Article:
the world of biotechnology, information technology has become
the engine of experimental biology. So says Caroline Kovac '74,
general manager of IBM's Life Sciences Solutions, who has the
daunting task of developing IT solutions for science organizations
to accelerate drug discovery and create new treatments for genetic-based
She was one of three women around the world to
be inducted into the Women in Technology International Hall
of Fame last June, which recognized her achievements in the
field as well as her work in the advancement of women in technology.
She speaks publicly about the need for the growing IT field
to train "an overlooked-female-half of the population."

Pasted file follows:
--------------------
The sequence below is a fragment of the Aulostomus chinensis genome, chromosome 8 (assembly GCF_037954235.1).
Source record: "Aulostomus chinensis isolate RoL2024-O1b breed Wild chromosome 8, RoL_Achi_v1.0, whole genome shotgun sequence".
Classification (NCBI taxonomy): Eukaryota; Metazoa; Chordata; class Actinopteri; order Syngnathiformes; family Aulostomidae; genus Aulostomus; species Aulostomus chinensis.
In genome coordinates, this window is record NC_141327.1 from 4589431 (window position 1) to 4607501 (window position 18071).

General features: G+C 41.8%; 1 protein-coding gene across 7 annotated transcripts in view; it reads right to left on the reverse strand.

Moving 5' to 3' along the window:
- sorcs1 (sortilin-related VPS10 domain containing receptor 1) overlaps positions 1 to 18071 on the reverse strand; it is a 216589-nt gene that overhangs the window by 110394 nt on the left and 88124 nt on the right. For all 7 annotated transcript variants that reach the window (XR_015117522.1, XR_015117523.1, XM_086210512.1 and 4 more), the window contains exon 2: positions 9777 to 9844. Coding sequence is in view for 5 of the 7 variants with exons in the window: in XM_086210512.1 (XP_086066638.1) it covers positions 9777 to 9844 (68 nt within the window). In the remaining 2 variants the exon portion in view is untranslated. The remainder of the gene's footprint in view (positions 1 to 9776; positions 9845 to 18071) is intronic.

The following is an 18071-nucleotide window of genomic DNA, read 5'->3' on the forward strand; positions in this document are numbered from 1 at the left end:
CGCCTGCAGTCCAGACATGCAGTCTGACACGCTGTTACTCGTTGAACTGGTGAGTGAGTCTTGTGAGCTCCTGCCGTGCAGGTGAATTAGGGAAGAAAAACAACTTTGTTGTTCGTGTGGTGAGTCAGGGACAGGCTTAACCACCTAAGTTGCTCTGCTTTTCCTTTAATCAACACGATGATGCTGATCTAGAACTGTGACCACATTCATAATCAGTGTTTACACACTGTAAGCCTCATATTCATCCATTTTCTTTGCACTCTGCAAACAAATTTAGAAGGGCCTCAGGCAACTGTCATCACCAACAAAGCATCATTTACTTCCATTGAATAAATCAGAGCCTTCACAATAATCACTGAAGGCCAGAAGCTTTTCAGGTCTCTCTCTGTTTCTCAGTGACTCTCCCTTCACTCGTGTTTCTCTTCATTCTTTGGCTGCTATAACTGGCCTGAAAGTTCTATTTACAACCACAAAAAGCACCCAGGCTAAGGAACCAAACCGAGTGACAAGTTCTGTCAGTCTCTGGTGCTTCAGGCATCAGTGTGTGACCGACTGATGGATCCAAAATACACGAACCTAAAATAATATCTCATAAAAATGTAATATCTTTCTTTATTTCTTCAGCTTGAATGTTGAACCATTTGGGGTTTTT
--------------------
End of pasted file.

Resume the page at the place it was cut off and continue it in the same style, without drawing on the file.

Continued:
With a PhD in chemistry from the University of
Southern California, Kovac has held a string of management positions
since joining IBM in 1983, including vice president of technical
strategy and division operations and head of IBM Research efforts
in computational biology. Under her tenure, IBM Life Sciences
has become one of the company's most successful new businesses,
assisting in the Human Genome Project and other cutting-edge
research efforts. She says that the blend of fields such as
e-business, supercomputing, and data and storage management,
as well as research and expertise in computational biology,
is key for people studying and working in the life sciences.
-Matt Vella '03